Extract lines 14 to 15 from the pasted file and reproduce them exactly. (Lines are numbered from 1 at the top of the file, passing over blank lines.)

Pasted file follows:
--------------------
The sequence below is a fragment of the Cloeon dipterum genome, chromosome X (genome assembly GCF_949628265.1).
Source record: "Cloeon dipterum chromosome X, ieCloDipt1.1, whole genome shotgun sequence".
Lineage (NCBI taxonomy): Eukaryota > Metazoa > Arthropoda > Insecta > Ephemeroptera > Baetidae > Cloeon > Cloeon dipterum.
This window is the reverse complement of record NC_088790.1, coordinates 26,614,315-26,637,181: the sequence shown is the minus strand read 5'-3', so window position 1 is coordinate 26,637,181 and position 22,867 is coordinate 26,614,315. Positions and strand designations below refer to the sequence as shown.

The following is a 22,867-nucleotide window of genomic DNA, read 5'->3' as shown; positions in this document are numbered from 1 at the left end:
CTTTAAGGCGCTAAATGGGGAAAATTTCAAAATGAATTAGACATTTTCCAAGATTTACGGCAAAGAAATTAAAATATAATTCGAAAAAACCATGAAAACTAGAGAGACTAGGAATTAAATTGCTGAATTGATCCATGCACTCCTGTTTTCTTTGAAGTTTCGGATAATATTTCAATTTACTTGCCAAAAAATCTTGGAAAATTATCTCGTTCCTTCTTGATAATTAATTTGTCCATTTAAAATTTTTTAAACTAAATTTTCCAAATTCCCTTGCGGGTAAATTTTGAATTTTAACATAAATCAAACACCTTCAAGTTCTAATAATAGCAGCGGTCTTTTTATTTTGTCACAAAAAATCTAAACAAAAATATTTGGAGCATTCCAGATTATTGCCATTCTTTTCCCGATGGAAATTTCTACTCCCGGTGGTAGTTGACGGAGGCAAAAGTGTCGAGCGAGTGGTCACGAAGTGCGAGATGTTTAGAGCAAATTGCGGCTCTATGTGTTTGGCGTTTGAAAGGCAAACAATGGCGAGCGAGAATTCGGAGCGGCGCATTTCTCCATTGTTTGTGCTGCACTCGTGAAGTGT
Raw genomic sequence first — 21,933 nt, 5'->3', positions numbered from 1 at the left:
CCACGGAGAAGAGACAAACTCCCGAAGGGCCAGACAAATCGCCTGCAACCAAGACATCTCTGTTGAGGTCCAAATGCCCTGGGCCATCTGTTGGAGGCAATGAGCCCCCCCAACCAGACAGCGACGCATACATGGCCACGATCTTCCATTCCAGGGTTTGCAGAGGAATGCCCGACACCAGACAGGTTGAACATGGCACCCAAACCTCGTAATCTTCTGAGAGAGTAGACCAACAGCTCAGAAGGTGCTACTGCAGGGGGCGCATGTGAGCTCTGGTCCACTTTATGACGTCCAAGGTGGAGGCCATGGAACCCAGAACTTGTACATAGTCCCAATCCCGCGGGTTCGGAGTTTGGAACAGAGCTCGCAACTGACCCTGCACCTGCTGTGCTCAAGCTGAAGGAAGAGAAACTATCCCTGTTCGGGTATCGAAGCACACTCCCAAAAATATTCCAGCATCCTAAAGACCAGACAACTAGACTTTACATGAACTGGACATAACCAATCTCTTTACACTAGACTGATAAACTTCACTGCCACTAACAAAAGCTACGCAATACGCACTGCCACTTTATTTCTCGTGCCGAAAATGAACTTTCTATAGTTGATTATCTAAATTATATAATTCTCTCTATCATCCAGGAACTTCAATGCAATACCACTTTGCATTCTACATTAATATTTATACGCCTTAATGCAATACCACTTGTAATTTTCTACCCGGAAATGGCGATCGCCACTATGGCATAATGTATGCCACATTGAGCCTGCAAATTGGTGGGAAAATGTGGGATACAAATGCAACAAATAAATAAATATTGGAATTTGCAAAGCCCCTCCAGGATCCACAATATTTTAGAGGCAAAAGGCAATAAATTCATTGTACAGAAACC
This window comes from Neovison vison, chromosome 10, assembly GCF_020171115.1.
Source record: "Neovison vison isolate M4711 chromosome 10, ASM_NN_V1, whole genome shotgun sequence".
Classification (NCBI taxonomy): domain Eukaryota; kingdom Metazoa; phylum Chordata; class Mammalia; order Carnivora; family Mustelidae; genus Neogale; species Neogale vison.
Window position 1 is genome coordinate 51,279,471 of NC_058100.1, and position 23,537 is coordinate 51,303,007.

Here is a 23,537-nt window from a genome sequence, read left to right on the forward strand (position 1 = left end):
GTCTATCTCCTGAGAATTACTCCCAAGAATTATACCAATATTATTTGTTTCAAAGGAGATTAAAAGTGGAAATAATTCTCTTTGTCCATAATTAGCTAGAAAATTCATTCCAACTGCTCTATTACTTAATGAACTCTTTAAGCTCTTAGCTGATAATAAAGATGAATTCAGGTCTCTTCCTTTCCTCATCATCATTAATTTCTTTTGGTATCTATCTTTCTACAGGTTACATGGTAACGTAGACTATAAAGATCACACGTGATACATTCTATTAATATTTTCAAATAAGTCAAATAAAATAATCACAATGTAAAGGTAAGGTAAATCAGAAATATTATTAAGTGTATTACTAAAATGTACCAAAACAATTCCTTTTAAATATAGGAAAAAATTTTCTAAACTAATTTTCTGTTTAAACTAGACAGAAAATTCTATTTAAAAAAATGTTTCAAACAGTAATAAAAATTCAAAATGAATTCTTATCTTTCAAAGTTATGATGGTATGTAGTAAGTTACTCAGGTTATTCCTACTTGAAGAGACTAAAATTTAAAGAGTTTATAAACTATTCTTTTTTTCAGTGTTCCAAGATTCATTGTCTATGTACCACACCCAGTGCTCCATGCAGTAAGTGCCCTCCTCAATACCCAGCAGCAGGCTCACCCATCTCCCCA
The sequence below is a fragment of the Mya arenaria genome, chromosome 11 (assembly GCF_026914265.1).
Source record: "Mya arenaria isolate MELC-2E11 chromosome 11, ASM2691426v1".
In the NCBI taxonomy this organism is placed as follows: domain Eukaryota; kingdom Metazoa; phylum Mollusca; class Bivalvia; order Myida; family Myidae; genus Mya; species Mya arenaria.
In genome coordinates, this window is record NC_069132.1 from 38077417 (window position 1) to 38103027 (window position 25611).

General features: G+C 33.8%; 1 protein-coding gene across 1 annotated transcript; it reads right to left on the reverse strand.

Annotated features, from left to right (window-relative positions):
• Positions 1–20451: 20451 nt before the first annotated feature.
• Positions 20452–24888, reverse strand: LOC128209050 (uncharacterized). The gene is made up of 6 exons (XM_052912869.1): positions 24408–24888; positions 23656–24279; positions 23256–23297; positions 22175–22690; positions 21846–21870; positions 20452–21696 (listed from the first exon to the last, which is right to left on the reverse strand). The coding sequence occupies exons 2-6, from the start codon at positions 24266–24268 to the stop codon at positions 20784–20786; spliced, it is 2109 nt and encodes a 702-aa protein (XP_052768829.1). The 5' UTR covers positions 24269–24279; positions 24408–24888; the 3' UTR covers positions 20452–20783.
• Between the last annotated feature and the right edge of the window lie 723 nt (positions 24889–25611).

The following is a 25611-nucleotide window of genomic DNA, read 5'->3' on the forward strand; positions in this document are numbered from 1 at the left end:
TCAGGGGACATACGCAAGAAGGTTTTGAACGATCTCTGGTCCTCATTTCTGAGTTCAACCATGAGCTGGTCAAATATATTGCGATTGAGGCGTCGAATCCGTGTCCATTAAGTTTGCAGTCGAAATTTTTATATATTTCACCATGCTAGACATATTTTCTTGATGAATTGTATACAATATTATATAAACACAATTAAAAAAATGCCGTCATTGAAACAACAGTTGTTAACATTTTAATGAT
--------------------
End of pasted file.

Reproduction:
GTCTATCTCCTGAGAATTACTCCCAAGAATTATACCAATATTATTTGTTTCAAAGGAGATTAAAAGTGGAAATAATTCTCTTTGTCCATAATTAGCTAGAAAATTCATTCCAACTGCTCTATTACTTAATGAACTCTTTAAGCTCTTAGCTGATAATAAAGATGAATTCAGGTCTCTTCCTTTCCTCATCATCATTAATTTCTTTTGGTATCTATCTTTCTACAGGTTACATGGTAACGTAGACTATAAAGATCACACGTGATACATTCTATTAATATTTTCAAATAAGTCAAATAAAATAATCACAATGTAAAGGTAAGGTAAATCAGAAATATTATTAAGTGTATTACTAAAATGTACCAAAACAATTCCTTTTAAATATAGGAAAAAATTTTCTAAACTAATTTTCTGTTTAAACTAGACAGAAAATTCTATTTAAAAAAATGTTTCAAACAGTAATAAAAATTCAAAATGAATTCTTATCTTTCAAAGTTATGATGGTATGTAGTAAGTTACTCAGGTTATTCCTACTTGAAGAGACTAAAATTTAAAGAGTTTATAAACTATTCTTTTTTTCAGTGTTCCAAGATTCATTGTCTATGTACCACACCCAGTGCTCCATGCAGTAAGTGCCCTCCTCAATACCCAGCAGCAGGCTCACCCATCTCCCCA
The sequence below is a fragment of the Mya arenaria genome, chromosome 11 (assembly GCF_026914265.1).